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NZC should have told White Ferns stalwarts of their contract status in advance: Elliott

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Author : Indo Asian News Service

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Auckland, May 28 (IANS) Former Kiwi men's cricketer Grant Elliott feels that several women stalwarts, whose names did not figure in the latest list of contracted players released by New Zealand Cricket (NZC), should have been given prior notice to allow them to prepare for their future after international cricket.

Several White Ferns stalwarts, such as Amy Satterthwaite, Lea Tahuhu, Frankie McKay, Leigh Kasperek and Thamsyn Newton, did not figure in the latest list of contracted payers, with people in the know saying they had been excluded following New Zealand's dismal performance in the ICC Cricket World Cup at home earlier this year.

The White Ferns failed to make the semifinal grade in the prestigious eight-team tournament, despite being the favourites. Australia won the tournament for a record seventh time beating England in the final at Christchurch.

NZC general manager of high performance, Bryan Stronach, has said that the decisions were difficult and uncontracted players were still available for national team selection, though the country's cricket governing body was looking at the young group.

Satterthwaite was the first White Fern who announced her retirement after she reportedly came to know that her name didn't figure in the latest contracted list of 17 players.

The 43-year-old Elliott, who played five Tests, 83 ODIs and 17 T20Is, said on SENZ's The Saturday Session that, "Having someone like Amy Satterthwaite, one of only two left-handers in New Zealand cricket, I thought that was a surprise, and that's probably the biggest surprise... someone who has had an amazing career.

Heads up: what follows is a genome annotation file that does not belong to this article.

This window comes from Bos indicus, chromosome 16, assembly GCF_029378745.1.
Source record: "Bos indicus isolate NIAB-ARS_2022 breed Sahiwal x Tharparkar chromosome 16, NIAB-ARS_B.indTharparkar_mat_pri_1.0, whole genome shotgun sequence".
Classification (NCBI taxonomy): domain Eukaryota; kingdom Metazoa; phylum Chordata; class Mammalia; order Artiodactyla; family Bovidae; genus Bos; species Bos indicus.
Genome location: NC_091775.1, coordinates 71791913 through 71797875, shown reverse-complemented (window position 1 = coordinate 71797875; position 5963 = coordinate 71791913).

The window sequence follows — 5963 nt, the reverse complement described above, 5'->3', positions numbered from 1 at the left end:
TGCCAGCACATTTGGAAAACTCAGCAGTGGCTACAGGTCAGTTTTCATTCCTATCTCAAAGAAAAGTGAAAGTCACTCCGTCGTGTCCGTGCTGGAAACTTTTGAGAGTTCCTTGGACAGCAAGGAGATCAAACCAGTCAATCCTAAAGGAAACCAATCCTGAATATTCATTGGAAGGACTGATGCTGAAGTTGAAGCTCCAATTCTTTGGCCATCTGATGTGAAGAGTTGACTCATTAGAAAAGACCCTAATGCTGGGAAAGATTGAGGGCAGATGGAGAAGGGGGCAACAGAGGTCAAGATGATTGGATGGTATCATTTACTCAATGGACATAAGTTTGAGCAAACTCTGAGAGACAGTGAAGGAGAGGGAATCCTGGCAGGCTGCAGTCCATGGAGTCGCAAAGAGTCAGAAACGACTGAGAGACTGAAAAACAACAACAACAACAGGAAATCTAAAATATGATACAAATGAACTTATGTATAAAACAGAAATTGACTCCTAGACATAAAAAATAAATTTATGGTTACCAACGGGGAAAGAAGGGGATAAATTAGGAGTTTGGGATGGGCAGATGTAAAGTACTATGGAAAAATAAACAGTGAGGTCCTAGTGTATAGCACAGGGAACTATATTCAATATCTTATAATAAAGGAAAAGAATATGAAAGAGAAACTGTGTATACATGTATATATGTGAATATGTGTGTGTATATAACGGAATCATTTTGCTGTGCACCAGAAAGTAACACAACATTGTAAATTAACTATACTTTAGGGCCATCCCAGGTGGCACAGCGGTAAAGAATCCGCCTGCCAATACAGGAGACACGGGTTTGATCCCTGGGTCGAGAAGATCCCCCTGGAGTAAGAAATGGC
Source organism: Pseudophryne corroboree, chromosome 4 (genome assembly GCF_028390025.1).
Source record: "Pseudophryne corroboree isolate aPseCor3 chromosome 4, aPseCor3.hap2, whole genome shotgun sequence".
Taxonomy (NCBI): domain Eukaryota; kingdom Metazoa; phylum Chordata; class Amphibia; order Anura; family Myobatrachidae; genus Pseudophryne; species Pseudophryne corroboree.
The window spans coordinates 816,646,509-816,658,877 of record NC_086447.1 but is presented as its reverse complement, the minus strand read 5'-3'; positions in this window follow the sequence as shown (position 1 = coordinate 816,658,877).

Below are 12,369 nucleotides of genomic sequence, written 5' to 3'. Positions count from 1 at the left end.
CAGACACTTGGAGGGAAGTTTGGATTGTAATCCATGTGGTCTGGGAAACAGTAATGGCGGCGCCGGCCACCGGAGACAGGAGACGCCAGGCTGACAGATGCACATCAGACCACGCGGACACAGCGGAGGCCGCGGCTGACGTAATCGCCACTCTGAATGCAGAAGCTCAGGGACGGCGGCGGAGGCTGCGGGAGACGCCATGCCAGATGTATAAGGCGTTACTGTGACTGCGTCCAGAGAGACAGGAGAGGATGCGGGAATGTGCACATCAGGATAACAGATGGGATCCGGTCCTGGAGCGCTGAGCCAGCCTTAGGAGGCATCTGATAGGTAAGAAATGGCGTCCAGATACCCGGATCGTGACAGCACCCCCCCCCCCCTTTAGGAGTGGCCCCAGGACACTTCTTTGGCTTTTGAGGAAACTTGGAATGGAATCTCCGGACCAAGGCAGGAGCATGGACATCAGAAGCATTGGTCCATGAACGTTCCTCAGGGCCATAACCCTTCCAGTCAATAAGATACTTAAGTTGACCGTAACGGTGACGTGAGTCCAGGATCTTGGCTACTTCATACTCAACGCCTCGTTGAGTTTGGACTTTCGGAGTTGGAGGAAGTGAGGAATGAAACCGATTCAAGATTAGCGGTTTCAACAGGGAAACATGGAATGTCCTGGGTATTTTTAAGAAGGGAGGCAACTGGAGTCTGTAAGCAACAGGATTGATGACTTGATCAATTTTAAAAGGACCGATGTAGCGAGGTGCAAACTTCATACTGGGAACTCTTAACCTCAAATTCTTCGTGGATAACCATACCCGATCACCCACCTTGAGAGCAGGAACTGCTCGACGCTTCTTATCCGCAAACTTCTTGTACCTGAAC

"But I think the thing that disappoints me the most is that they felt like they were blindsided by it. I don't think the players deserve to have a send-off game, (but) what I see is that players need to know. It's how you deliver it, and preparing those players for it. They make a lifestyle decision on being a professional cricketer, and as a woman professional cricketer, that's pretty tough as well because sometimes you have to work two jobs," opined Elliott.

Of the 17 players named in NZC's contract list, six are first timers.

"I listened to a number of players that had been left out and Frankie McKay, she was particularly vocal about it, obviously disappointed," Elliott said.

"I understand the contract system having been through it myself. You preview the year, so you look at the schedule, and you see how much or what diet of cricket there is. The women obviously do not play Test matches, but they play ODIs and T20s.

"There was going to be a huge diet of T20 cricket with the World Cup and Commonwealth Games as well, so a lot of those players that missed out on the contract... (it came down to) the perceived input and involvement they'd have during T20s. They (NZC) didn't see them being involved that much obviously, so they failed to get a contract. That's fine, it is what it is," Elliott was quoted as saying.



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